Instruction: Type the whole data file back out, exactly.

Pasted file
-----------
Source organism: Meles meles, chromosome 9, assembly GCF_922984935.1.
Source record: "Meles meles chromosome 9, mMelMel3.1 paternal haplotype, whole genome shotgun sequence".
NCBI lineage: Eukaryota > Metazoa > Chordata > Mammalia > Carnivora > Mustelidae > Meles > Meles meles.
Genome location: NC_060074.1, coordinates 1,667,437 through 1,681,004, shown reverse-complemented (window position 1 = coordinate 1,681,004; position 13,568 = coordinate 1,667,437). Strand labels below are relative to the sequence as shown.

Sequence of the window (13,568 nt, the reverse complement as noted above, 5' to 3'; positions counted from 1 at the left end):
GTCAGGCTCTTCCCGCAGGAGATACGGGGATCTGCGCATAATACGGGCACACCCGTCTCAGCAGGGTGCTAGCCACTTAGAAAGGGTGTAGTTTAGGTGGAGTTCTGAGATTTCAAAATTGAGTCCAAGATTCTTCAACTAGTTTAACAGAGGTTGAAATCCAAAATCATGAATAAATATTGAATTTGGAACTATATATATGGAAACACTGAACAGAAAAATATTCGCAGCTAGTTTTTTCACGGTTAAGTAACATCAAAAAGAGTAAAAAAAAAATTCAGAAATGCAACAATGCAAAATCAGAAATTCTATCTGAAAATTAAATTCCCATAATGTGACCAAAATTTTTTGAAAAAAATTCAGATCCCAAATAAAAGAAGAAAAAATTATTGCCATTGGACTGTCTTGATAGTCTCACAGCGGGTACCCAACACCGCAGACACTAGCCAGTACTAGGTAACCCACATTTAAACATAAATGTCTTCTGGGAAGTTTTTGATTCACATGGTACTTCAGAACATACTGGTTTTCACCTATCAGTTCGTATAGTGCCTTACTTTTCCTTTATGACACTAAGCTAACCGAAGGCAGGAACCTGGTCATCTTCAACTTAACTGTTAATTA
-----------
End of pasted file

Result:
Source organism: Meles meles, chromosome 9, assembly GCF_922984935.1.
Source record: "Meles meles chromosome 9, mMelMel3.1 paternal haplotype, whole genome shotgun sequence".
NCBI lineage: Eukaryota > Metazoa > Chordata > Mammalia > Carnivora > Mustelidae > Meles > Meles meles.
Genome location: NC_060074.1, coordinates 1,667,437 through 1,681,004, shown reverse-complemented (window position 1 = coordinate 1,681,004; position 13,568 = coordinate 1,667,437). Strand labels below are relative to the sequence as shown.

Sequence of the window (13,568 nt, the reverse complement as noted above, 5' to 3'; positions counted from 1 at the left end):
GTCAGGCTCTTCCCGCAGGAGATACGGGGATCTGCGCATAATACGGGCACACCCGTCTCAGCAGGGTGCTAGCCACTTAGAAAGGGTGTAGTTTAGGTGGAGTTCTGAGATTTCAAAATTGAGTCCAAGATTCTTCAACTAGTTTAACAGAGGTTGAAATCCAAAATCATGAATAAATATTGAATTTGGAACTATATATATGGAAACACTGAACAGAAAAATATTCGCAGCTAGTTTTTTCACGGTTAAGTAACATCAAAAAGAGTAAAAAAAAAATTCAGAAATGCAACAATGCAAAATCAGAAATTCTATCTGAAAATTAAATTCCCATAATGTGACCAAAATTTTTTGAAAAAAATTCAGATCCCAAATAAAAGAAGAAAAAATTATTGCCATTGGACTGTCTTGATAGTCTCACAGCGGGTACCCAACACCGCAGACACTAGCCAGTACTAGGTAACCCACATTTAAACATAAATGTCTTCTGGGAAGTTTTTGATTCACATGGTACTTCAGAACATACTGGTTTTCACCTATCAGTTCGTATAGTGCCTTACTTTTCCTTTATGACACTAAGCTAACCGAAGGCAGGAACCTGGTCATCTTCAACTTAACTGTTAATTA